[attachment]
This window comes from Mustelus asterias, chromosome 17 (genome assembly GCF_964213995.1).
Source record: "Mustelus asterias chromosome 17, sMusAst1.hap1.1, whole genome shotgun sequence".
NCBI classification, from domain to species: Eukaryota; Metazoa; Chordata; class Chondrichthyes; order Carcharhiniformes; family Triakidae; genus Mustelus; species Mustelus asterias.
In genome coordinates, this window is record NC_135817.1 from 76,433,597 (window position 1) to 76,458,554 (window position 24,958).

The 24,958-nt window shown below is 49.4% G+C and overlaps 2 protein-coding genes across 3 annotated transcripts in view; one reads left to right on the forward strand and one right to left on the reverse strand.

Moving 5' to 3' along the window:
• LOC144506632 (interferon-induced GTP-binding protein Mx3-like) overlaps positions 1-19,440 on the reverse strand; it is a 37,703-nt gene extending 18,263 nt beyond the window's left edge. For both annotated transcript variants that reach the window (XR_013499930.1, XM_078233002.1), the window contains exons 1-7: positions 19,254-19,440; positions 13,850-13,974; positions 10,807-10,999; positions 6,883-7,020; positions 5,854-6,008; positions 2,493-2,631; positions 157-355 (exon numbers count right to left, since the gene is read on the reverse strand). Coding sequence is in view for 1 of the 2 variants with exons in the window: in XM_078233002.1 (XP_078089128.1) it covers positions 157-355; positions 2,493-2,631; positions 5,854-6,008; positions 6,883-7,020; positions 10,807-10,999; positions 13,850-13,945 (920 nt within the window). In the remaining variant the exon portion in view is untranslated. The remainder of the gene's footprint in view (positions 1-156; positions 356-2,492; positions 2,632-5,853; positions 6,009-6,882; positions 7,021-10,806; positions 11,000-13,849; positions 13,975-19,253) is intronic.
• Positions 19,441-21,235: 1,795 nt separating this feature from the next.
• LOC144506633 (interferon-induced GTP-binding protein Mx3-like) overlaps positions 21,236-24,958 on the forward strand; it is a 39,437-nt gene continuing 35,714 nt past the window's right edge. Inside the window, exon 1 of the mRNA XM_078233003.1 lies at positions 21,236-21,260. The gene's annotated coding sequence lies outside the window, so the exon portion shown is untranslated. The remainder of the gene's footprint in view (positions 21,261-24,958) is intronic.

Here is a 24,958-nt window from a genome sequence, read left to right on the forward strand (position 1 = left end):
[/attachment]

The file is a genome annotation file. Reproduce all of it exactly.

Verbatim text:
This window comes from Mustelus asterias, chromosome 17 (genome assembly GCF_964213995.1).
Source record: "Mustelus asterias chromosome 17, sMusAst1.hap1.1, whole genome shotgun sequence".
NCBI classification, from domain to species: Eukaryota; Metazoa; Chordata; class Chondrichthyes; order Carcharhiniformes; family Triakidae; genus Mustelus; species Mustelus asterias.
In genome coordinates, this window is record NC_135817.1 from 76,433,597 (window position 1) to 76,458,554 (window position 24,958).

The 24,958-nt window shown below is 49.4% G+C and overlaps 2 protein-coding genes across 3 annotated transcripts in view; one reads left to right on the forward strand and one right to left on the reverse strand.

Moving 5' to 3' along the window:
• LOC144506632 (interferon-induced GTP-binding protein Mx3-like) overlaps positions 1-19,440 on the reverse strand; it is a 37,703-nt gene extending 18,263 nt beyond the window's left edge. For both annotated transcript variants that reach the window (XR_013499930.1, XM_078233002.1), the window contains exons 1-7: positions 19,254-19,440; positions 13,850-13,974; positions 10,807-10,999; positions 6,883-7,020; positions 5,854-6,008; positions 2,493-2,631; positions 157-355 (exon numbers count right to left, since the gene is read on the reverse strand). Coding sequence is in view for 1 of the 2 variants with exons in the window: in XM_078233002.1 (XP_078089128.1) it covers positions 157-355; positions 2,493-2,631; positions 5,854-6,008; positions 6,883-7,020; positions 10,807-10,999; positions 13,850-13,945 (920 nt within the window). In the remaining variant the exon portion in view is untranslated. The remainder of the gene's footprint in view (positions 1-156; positions 356-2,492; positions 2,632-5,853; positions 6,009-6,882; positions 7,021-10,806; positions 11,000-13,849; positions 13,975-19,253) is intronic.
• Positions 19,441-21,235: 1,795 nt separating this feature from the next.
• LOC144506633 (interferon-induced GTP-binding protein Mx3-like) overlaps positions 21,236-24,958 on the forward strand; it is a 39,437-nt gene continuing 35,714 nt past the window's right edge. Inside the window, exon 1 of the mRNA XM_078233003.1 lies at positions 21,236-21,260. The gene's annotated coding sequence lies outside the window, so the exon portion shown is untranslated. The remainder of the gene's footprint in view (positions 21,261-24,958) is intronic.

Here is a 24,958-nt window from a genome sequence, read left to right on the forward strand (position 1 = left end):